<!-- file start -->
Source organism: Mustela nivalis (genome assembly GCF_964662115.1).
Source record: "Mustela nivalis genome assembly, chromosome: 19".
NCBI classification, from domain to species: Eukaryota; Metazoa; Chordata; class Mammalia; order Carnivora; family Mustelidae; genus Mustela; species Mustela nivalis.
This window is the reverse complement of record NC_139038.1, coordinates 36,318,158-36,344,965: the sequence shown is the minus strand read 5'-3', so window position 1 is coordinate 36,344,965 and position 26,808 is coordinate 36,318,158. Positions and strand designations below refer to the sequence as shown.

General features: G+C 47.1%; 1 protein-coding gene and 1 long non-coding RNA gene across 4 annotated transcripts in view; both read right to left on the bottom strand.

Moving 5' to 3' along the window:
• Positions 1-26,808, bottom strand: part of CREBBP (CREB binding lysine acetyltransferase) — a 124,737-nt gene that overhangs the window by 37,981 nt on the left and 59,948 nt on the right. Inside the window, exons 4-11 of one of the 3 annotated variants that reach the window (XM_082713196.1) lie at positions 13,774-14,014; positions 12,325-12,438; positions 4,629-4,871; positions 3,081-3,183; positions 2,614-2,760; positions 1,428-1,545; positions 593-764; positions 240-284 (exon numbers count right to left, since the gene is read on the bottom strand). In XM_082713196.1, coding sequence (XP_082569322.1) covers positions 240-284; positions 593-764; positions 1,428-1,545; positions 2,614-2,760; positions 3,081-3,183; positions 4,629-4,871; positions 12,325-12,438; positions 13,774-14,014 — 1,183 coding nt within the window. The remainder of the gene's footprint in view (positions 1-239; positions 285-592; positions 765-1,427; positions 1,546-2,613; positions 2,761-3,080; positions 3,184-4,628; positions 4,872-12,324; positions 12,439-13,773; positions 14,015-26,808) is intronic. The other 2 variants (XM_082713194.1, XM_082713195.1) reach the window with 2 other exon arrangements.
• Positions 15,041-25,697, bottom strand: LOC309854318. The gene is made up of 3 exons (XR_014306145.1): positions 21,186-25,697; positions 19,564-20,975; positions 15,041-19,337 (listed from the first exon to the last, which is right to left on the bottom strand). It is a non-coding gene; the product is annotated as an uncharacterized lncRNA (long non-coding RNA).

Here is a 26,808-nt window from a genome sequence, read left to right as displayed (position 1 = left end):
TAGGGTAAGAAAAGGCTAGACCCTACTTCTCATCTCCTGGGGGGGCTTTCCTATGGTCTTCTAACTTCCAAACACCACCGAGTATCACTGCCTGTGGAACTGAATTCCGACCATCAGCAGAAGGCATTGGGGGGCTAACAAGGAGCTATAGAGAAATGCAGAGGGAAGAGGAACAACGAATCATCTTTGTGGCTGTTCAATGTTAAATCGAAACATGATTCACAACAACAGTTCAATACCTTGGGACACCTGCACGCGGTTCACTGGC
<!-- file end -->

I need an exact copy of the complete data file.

Source organism: Mustela nivalis (genome assembly GCF_964662115.1).
Source record: "Mustela nivalis genome assembly, chromosome: 19".
NCBI classification, from domain to species: Eukaryota; Metazoa; Chordata; class Mammalia; order Carnivora; family Mustelidae; genus Mustela; species Mustela nivalis.
This window is the reverse complement of record NC_139038.1, coordinates 36,318,158-36,344,965: the sequence shown is the minus strand read 5'-3', so window position 1 is coordinate 36,344,965 and position 26,808 is coordinate 36,318,158. Positions and strand designations below refer to the sequence as shown.

General features: G+C 47.1%; 1 protein-coding gene and 1 long non-coding RNA gene across 4 annotated transcripts in view; both read right to left on the bottom strand.

Moving 5' to 3' along the window:
• Positions 1-26,808, bottom strand: part of CREBBP (CREB binding lysine acetyltransferase) — a 124,737-nt gene that overhangs the window by 37,981 nt on the left and 59,948 nt on the right. Inside the window, exons 4-11 of one of the 3 annotated variants that reach the window (XM_082713196.1) lie at positions 13,774-14,014; positions 12,325-12,438; positions 4,629-4,871; positions 3,081-3,183; positions 2,614-2,760; positions 1,428-1,545; positions 593-764; positions 240-284 (exon numbers count right to left, since the gene is read on the bottom strand). In XM_082713196.1, coding sequence (XP_082569322.1) covers positions 240-284; positions 593-764; positions 1,428-1,545; positions 2,614-2,760; positions 3,081-3,183; positions 4,629-4,871; positions 12,325-12,438; positions 13,774-14,014 — 1,183 coding nt within the window. The remainder of the gene's footprint in view (positions 1-239; positions 285-592; positions 765-1,427; positions 1,546-2,613; positions 2,761-3,080; positions 3,184-4,628; positions 4,872-12,324; positions 12,439-13,773; positions 14,015-26,808) is intronic. The other 2 variants (XM_082713194.1, XM_082713195.1) reach the window with 2 other exon arrangements.
• Positions 15,041-25,697, bottom strand: LOC309854318. The gene is made up of 3 exons (XR_014306145.1): positions 21,186-25,697; positions 19,564-20,975; positions 15,041-19,337 (listed from the first exon to the last, which is right to left on the bottom strand). It is a non-coding gene; the product is annotated as an uncharacterized lncRNA (long non-coding RNA).

Here is a 26,808-nt window from a genome sequence, read left to right as displayed (position 1 = left end):
TAGGGTAAGAAAAGGCTAGACCCTACTTCTCATCTCCTGGGGGGGCTTTCCTATGGTCTTCTAACTTCCAAACACCACCGAGTATCACTGCCTGTGGAACTGAATTCCGACCATCAGCAGAAGGCATTGGGGGGCTAACAAGGAGCTATAGAGAAATGCAGAGGGAAGAGGAACAACGAATCATCTTTGTGGCTGTTCAATGTTAAATCGAAACATGATTCACAACAACAGTTCAATACCTTGGGACACCTGCACGCGGTTCACTGGC